Laura Wood discusses the successful integration of avelumab, erdafitinib, and enfortumab vedotin-ejfv into oncology nursing practice.
Avelumab (Bavenzio), erdafitinib (Balversa), and enfortumab vedotin-ejfv (Padcev) are 3 distinctly different drugs which have recently been added to the fold of available urothelial cancer therapies, explains Laura Wood, RN, MSN, OCN.
Wood recently presented on novel approaches to urothelial cancer as part of the 6th Annual School of Nursing Oncology™ Meeting. In a recap interview with Oncology Nursing News®, she details nurse-specific considerations of these 3 agents.
“We [have] several new treatment options,” Wood says.“No. 1 is avelumab—which is approved as a maintenance therapy. It’s the first and only maintenance therapy approved for individuals with advanced or metastatic urothelial cancer that [has] not progressed with frontline platinum containing chemotherapy. Nurses need to be aware that this treatment is available, that it is an approved option for patients who are doing well and benefiting from first line platinum-based chemotherapy.”
In addition, nurses should know that patients will require premedication for the first 4 doses of avelumab, which is unique to the other approved immune checkpoint inhibitors, she adds.
“The second drug that I talked about was erdafitinib, and that is approved for locally advanced or metastatic urothelial cancer where there's an FTR3 or FGR2 genetic mutation,” she tells Oncology Nursing News®.
This means biomarker testing is necessary, she says. Further, the drug is linked to an increased risk of elevated phosphorous levels. Nurses should be cognizant of this and educate patients about this potential adverse event (AE)—and potentially educating them about a low phosphorus diet as well.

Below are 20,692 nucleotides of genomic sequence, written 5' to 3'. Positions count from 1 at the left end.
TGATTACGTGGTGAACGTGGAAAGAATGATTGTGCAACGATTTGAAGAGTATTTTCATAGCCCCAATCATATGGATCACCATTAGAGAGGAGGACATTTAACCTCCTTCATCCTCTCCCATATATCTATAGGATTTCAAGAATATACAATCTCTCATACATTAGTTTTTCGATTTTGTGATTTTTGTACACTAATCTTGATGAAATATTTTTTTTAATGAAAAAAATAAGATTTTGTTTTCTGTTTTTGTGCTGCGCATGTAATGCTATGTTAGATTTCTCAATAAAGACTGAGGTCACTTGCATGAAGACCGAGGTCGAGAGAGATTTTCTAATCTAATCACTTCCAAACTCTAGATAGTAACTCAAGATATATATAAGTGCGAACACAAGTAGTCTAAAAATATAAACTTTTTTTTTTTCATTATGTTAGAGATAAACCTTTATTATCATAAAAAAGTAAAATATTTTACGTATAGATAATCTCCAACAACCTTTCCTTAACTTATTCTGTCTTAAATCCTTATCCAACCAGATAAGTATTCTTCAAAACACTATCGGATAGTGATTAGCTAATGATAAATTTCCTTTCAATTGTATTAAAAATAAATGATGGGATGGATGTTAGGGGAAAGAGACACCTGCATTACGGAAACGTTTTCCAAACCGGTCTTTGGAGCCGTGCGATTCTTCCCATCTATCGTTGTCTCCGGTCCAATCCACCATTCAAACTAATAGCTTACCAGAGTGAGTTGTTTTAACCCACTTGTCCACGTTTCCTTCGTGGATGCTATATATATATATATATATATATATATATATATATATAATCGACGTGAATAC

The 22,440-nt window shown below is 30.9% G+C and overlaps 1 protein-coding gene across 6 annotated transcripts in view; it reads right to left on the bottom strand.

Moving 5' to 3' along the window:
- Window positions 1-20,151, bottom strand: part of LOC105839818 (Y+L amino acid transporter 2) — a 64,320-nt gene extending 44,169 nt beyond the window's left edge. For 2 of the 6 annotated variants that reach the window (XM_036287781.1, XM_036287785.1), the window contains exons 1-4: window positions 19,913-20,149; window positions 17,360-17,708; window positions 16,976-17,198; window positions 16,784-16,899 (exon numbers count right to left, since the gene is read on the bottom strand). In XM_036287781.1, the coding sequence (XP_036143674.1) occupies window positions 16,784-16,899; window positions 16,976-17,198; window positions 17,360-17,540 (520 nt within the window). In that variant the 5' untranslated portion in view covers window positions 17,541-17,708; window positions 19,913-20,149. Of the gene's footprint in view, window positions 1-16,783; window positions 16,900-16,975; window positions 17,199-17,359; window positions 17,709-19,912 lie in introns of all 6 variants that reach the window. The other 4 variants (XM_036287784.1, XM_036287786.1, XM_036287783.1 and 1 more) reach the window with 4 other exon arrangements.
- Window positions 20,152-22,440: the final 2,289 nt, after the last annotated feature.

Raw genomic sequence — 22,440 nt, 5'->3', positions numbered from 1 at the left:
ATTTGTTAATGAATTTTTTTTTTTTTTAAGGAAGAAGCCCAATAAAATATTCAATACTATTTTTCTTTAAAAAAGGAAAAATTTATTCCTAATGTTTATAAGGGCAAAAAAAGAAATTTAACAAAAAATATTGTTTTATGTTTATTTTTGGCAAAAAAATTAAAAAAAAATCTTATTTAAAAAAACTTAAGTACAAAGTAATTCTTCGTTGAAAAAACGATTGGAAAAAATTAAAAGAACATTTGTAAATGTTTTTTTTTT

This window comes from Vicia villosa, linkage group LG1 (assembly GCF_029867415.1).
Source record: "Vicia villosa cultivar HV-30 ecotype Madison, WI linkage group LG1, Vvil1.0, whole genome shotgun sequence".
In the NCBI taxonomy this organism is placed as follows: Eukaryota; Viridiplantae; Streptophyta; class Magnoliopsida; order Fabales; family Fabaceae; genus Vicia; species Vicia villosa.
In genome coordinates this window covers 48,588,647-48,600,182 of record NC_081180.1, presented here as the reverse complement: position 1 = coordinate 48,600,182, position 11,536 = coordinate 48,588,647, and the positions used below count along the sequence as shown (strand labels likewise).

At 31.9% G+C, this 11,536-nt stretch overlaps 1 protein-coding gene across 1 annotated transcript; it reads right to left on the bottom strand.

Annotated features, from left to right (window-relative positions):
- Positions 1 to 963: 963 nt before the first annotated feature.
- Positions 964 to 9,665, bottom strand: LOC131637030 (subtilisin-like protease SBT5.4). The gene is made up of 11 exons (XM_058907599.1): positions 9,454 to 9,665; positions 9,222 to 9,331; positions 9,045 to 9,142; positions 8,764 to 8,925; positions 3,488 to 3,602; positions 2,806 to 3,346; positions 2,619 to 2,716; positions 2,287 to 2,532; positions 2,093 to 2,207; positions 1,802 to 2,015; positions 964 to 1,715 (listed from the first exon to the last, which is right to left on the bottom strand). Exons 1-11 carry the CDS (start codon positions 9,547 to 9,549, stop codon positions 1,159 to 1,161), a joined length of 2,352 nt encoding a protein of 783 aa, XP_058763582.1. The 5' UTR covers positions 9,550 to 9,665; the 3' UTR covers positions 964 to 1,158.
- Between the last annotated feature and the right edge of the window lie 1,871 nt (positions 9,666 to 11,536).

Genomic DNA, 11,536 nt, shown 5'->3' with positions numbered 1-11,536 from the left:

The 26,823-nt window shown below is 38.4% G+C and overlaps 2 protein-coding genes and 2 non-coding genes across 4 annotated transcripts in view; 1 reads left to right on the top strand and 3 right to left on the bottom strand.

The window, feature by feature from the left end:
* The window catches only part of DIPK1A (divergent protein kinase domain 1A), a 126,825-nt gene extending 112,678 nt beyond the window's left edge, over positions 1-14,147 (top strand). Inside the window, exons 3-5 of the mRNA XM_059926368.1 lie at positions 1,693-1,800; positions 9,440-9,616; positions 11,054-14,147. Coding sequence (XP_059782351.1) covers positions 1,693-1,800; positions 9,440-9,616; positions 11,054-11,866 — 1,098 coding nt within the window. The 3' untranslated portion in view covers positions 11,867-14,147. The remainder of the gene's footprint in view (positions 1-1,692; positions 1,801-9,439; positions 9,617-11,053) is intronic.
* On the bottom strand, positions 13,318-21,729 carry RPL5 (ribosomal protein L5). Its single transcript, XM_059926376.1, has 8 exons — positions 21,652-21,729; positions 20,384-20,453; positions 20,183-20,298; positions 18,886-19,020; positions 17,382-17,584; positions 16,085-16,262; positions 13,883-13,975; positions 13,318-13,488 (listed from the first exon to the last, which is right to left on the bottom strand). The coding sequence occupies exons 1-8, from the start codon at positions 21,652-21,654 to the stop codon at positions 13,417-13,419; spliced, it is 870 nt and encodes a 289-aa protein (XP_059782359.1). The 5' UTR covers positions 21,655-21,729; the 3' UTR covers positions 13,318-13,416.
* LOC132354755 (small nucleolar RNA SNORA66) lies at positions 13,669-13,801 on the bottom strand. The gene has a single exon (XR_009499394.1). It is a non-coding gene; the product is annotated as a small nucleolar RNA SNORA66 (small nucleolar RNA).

The drug also has a unique dosing titration. “We start that drug at 8 mg once daily, which is [two] 4-mg tablets. If patients, after 14 to 21 days, do not have increase in their phosphorus levels, or other significant grade to AEs including ocular AEs, that dose can be increased to 9 mg, which is a 3-mg tablet, and 3 tablets taken once daily.”
Educating the patient about the unique dosing regimen is important, she says.
Finally, Wood highlights enfortumab vedotin. The drug’s recommended dose is 1.25 mg/kg.1 The maximum dose is 125 mg/kg. It is administered intravenously over 30 minutes on days 1, 8, and 15, as part of a 28-day cycle.
“It is an antibody-drug conjugate that targets nectin-4 on the cell surface of your affiliate cancer cells,” Wood explains. “The drug binds to the Nectin-4, is taken into the cell where the linker of the drug and the drug conjugate is dissolved, [then] the microtubule payload is released and that leads to cancer cell apoptosis and death.”
Enfortumab vedotin may induce severe and fatal cutaneous AEs, including Stevens-Johnson syndrome and toxic epidermal necrolysis. These reactions frequently occur throughout the first treatment cycle but may also occur later.
Wood L. Novel approaches to renal and urothelial cancers. Presented at: 6th Annual School of Nursing Oncology™; July 29-30, 2022; San Diego, CA.